Head and Neck Cancer: Symptoms and Signs

Approved by the Cancer.Net Editorial Board, 09/2022

ON THIS PAGE: You will find out more about body changes and other things that can signal a problem that may need medical care. Use the menu to see other pages.

People with head and neck cancer often experience the following symptoms or signs. Symptoms are changes that you can feel in your body. Signs are changes in something measured, like by taking your blood pressure or doing a lab test. Together, symptoms and signs can help describe a medical problem. Sometimes, people with head and neck cancer do not have any of the symptoms and signs described below. Or, the cause of a symptom or sign may be a medical condition that is not cancer.

  • Swelling or a sore that does not heal; this is the most common symptom

  • Red or white patch in the mouth

  • Lump, bump, or mass in the head or neck area, with or without pain

  • Persistent sore throat

  • Foul mouth odor not explained by hygiene

  • Hoarseness or change in voice

  • Nasal obstruction or persistent nasal congestion

  • Frequent nose bleeds and/or unusual nasal discharge

  • Difficulty breathing

  • Double vision

  • Numbness or weakness of a body part in the head and neck region

  • Pain or difficulty chewing, swallowing, or moving the jaw or tongue

  • Jaw pain

  • Blood in the saliva or phlegm, which is mucus discharged into the mouth from respiratory passages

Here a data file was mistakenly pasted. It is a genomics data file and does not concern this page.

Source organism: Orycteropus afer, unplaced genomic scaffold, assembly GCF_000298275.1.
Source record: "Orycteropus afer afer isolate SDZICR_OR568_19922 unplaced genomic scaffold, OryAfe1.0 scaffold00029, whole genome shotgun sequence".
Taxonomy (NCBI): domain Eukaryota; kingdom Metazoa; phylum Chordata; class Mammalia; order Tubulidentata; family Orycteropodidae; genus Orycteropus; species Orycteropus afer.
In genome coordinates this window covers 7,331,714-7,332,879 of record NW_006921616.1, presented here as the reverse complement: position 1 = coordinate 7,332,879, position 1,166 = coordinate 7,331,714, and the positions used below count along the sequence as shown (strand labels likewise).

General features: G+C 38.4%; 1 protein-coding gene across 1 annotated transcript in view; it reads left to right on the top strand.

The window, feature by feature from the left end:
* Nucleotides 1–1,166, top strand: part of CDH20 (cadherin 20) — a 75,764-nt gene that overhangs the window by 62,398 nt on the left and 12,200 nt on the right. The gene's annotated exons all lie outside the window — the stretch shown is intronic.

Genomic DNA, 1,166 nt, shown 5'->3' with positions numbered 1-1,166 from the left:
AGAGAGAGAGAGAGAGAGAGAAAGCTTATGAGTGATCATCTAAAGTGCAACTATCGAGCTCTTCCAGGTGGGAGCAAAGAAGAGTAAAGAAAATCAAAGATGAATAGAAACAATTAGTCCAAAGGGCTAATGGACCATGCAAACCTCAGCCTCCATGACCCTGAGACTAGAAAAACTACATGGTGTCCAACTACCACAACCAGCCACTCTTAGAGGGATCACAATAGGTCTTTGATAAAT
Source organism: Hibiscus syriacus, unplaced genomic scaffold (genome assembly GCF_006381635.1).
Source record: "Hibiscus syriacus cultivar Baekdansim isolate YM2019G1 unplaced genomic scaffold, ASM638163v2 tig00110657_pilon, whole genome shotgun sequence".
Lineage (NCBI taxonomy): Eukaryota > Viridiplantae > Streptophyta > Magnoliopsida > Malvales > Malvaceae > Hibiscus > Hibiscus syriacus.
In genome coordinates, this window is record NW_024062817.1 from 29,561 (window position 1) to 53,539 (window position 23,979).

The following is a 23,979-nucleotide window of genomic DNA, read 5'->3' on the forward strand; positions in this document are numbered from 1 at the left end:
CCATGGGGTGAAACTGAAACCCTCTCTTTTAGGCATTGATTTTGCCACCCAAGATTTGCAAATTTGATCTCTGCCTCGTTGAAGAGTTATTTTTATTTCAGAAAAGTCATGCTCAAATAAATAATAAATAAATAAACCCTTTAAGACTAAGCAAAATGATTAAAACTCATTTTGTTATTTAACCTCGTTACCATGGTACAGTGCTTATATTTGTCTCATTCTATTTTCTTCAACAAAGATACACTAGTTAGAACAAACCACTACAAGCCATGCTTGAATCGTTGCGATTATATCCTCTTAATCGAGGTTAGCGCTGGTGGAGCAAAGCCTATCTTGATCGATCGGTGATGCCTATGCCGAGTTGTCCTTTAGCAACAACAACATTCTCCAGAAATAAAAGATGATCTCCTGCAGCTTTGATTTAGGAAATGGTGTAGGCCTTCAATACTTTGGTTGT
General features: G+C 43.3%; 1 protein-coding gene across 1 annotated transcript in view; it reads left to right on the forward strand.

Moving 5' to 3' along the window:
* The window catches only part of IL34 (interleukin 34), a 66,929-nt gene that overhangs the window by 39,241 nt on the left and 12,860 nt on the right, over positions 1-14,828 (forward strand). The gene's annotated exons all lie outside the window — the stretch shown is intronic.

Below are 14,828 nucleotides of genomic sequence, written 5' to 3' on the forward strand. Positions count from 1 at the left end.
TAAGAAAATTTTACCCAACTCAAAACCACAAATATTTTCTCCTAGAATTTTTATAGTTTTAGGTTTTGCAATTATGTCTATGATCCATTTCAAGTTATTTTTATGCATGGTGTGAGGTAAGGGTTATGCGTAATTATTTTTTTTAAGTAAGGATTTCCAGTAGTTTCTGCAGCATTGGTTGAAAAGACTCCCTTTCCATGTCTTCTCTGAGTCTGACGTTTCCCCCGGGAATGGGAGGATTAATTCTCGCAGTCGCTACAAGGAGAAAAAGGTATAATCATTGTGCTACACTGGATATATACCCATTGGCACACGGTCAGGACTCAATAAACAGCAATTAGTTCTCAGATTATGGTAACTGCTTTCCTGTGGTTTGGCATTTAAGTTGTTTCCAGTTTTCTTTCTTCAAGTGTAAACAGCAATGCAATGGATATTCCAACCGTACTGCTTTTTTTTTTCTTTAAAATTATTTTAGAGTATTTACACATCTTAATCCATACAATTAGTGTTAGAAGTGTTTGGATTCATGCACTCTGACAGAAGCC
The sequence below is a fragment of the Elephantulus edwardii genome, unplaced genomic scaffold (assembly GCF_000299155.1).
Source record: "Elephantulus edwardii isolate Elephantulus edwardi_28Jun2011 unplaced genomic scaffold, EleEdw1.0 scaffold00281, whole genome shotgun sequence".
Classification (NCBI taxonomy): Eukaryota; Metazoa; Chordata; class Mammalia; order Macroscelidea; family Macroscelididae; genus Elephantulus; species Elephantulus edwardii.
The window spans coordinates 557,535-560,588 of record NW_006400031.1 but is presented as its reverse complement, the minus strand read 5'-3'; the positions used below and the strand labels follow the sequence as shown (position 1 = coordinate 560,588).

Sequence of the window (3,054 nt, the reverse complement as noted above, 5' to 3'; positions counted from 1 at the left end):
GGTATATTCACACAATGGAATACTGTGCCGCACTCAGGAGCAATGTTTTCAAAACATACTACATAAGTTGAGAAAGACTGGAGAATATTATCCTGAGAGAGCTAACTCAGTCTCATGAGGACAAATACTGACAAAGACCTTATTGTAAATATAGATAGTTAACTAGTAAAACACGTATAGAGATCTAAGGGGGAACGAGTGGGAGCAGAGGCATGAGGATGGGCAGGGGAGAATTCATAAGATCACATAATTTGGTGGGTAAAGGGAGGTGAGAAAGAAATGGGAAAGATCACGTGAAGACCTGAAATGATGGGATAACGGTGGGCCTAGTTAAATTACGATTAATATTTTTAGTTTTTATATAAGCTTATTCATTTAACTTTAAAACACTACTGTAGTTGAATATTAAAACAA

• Loosening of teeth

  • Dentures that no longer fit

  • Unexplained weight loss

  • Fatigue

  • Ear pain or infection

If you are concerned about any changes you experience, please talk with your doctor. Your doctor will ask how long and how often you’ve been experiencing the symptom(s), in addition to other questions. This is to help figure out the cause of the problem, called a diagnosis.

If cancer is diagnosed, relieving symptoms remains an important part of cancer care and treatment. Managing symptoms may also be called palliative care or supportive care. It is often started soon after diagnosis and continued throughout treatment. Be sure to talk with your health care team about the symptoms you experience, including any new symptoms or a change in symptoms.

The next section in this guide is Diagnosis. It explains what tests may be needed to learn more about the cause of the symptoms. Use the menu to choose a different section to read in this guide.